Ms Louise Roberts
Computing Subject Leader
How do we teach Computing?
- self image and identity - how people may be different online to the real world
- online relationships - how to communicate safely and respectfully online
- online reputation - what I should say and do online
- online bullying - how to seek help with online bullying and recognise what this is
- managing online information - using search engines safely
- health, wellbeing and lifestyle - rules for using technology
- privacy and security - personal information sharing and passwords
- copyright and ownership - who content on the internet belongs to
- can understand and apply the fundamental principles and concepts of computer science, including abstraction, logic, algorithms and data representation can analyse problems in computational terms, and have repeated practical experience of writing computer programs in order to solve such problems
- can evaluate and apply information technology, including new or unfamiliar technologies, analytically to solve problems
- are responsible, competent, confident and creative users of information and communication technology.
- understand what algorithms are; how they are implemented as programs on digital devices; and that programs execute by following precise and unambiguous instructions
- create and debug simple programs
- use logical reasoning to predict the behaviour of simple programs
- use technology purposefully to create, organise, store, manipulate and retrieve digital content
- recognise common uses of information technology beyond school
- use technology safely and respectfully, keeping personal information private; identify where to go for help and support when they have concerns about content or contact on the internet or other online technologies.
Online Safety Tips for parents
We hope the following tips are helpful at home.
- Tell your child to tell a trusted grownup if they feel worried about anything they experience online.
- Know what your children are doing online and who they are talking to.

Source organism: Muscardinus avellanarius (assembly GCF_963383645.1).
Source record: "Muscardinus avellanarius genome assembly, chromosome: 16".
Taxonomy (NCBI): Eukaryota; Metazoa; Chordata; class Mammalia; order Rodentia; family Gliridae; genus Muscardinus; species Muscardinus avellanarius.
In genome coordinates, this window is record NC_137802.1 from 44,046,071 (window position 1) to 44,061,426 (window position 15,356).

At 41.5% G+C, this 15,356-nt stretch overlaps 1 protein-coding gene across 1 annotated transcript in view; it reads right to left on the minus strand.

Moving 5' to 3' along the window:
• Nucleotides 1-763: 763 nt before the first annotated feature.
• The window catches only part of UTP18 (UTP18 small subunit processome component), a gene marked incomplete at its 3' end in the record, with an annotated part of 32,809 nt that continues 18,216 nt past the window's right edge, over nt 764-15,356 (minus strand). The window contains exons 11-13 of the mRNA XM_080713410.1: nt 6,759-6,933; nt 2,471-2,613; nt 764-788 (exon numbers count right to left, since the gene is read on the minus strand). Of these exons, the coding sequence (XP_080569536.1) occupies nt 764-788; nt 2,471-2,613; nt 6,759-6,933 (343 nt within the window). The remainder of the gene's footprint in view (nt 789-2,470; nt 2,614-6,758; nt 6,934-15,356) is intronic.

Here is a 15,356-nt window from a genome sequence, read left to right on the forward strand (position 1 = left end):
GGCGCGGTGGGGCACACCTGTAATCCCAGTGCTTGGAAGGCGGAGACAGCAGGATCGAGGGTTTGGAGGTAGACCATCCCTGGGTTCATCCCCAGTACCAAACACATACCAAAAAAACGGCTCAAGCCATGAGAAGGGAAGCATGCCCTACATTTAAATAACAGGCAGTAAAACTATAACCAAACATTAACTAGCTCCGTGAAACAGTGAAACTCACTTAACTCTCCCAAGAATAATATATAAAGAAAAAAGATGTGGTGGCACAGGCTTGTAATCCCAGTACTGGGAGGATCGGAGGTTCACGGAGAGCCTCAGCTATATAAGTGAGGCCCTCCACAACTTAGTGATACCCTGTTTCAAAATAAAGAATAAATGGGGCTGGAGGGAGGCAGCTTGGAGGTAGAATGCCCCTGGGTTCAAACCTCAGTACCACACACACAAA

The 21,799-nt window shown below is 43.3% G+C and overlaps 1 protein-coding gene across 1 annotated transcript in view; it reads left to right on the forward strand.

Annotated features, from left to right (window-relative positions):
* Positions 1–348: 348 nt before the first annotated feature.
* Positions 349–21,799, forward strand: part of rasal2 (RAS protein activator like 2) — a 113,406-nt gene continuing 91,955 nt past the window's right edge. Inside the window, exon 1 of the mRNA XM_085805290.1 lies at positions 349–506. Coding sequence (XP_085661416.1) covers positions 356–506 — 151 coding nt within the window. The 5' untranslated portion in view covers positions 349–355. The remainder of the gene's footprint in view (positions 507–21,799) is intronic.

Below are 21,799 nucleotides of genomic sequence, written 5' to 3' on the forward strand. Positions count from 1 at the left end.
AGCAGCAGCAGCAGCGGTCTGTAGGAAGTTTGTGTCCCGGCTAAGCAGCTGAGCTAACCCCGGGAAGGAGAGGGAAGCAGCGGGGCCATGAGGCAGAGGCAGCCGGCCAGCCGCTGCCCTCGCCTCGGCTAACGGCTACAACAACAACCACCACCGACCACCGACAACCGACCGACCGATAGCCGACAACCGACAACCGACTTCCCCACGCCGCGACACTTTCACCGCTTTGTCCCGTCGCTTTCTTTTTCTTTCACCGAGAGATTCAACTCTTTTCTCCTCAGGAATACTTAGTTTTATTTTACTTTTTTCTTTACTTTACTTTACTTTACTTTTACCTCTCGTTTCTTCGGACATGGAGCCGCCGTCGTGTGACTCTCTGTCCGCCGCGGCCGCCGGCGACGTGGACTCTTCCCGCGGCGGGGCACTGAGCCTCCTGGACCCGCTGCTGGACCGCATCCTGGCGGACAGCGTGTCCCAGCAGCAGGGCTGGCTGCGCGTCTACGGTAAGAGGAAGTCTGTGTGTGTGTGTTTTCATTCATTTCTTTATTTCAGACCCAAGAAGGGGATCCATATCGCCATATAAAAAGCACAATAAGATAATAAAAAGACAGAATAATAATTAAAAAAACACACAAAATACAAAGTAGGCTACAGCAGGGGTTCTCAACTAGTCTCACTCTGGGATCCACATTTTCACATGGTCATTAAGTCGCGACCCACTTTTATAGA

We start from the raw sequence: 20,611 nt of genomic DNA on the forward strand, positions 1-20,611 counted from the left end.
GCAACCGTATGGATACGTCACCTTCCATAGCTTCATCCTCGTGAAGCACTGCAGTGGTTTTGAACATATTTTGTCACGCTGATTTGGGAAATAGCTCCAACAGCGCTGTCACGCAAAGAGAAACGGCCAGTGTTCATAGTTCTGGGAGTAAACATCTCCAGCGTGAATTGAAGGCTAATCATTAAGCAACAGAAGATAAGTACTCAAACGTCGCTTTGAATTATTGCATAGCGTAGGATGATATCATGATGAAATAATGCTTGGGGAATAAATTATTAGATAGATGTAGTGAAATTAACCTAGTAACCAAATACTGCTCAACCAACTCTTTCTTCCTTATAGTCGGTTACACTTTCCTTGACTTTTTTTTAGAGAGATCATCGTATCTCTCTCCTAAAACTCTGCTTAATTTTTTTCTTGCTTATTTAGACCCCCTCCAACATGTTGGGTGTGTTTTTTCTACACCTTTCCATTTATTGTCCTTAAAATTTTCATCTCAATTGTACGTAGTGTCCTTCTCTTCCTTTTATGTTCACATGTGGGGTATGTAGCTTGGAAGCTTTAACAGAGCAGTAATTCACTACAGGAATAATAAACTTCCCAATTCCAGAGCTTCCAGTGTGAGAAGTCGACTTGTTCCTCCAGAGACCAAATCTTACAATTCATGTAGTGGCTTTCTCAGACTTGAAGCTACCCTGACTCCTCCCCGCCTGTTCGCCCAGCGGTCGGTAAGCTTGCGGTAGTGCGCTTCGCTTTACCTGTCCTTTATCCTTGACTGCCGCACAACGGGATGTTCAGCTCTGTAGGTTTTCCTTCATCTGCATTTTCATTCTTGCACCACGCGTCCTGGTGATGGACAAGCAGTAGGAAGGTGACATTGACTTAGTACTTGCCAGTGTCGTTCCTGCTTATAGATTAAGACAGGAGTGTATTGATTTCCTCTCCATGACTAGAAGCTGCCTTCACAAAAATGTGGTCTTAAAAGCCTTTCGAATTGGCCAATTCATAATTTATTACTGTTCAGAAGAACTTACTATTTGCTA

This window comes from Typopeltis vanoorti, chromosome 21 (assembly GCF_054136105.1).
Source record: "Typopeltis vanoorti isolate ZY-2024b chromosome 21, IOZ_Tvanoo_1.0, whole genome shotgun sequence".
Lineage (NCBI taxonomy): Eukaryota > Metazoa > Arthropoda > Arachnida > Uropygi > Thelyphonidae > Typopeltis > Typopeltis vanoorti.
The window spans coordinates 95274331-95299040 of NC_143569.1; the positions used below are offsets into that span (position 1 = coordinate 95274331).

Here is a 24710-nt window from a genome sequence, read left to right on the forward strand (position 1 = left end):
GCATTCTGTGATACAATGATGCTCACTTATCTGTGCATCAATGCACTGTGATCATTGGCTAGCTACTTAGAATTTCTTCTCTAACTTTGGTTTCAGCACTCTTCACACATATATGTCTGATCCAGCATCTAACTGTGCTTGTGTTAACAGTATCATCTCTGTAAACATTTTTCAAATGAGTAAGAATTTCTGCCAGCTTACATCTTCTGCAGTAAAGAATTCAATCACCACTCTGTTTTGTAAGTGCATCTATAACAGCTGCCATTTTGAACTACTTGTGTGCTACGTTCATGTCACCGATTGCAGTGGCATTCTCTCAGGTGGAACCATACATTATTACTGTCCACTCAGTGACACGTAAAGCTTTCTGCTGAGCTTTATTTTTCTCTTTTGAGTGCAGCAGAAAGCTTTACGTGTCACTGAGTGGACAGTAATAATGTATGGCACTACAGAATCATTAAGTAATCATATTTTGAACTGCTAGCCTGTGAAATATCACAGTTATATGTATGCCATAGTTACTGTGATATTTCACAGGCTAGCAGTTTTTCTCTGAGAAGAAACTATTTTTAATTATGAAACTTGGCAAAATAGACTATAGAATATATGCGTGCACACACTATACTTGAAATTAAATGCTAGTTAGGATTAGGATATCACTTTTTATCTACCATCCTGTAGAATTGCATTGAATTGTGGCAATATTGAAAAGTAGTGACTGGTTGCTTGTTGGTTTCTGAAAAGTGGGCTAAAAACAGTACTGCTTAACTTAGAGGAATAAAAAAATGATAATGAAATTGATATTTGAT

- Ask them to teach you to use any applications you have never used.
- Keeping the computer in a family room means that you can share your child’s online experience.
- Help your children to understand that they should never give out personal details to online friends, including any pictures of themselves, their family or friends. If your child publishes a picture or video online, anyone can change it or share it. Remind them that anyone may be looking at their images.
- If your child receives spam or junk email remind them never to believe them, reply to them or use them. It’s not a good idea for your child to open files that are from people they don’t know. They won’t know what they contain — it could be a virus or an inappropriate image.
- Help your child to understand that some people lie online. They should never meet up with any strangers without an adult they trust.
- Always keep communication open for a child to know that it’s never too late to tell someone if something makes them feel uncomfortable.
Online Safety Websites
You may find these websites useful if you wish find out more about internet safety:
- www.ceop.gov.uk – The Child Exploitation and Online Protection (CEOP) Centre is dedicated to eradicating the abuse of children. They are a Government agency that is part of UK policing and very much about tracking and bringing offenders to account either directly or in partnership with local and international forces.
- www.thinkuknow.co.uk – The Child Exploitation and Online Protection (CEOP) Centre has set up its own educational website which has been designed and written specifically for children, young people, teachers, parents and carers.
- www.commonsensemedia.org - is a great website for parents to check out the content and suitability of games, movies, tv shows and books to make an informed decision about what children should be accessing.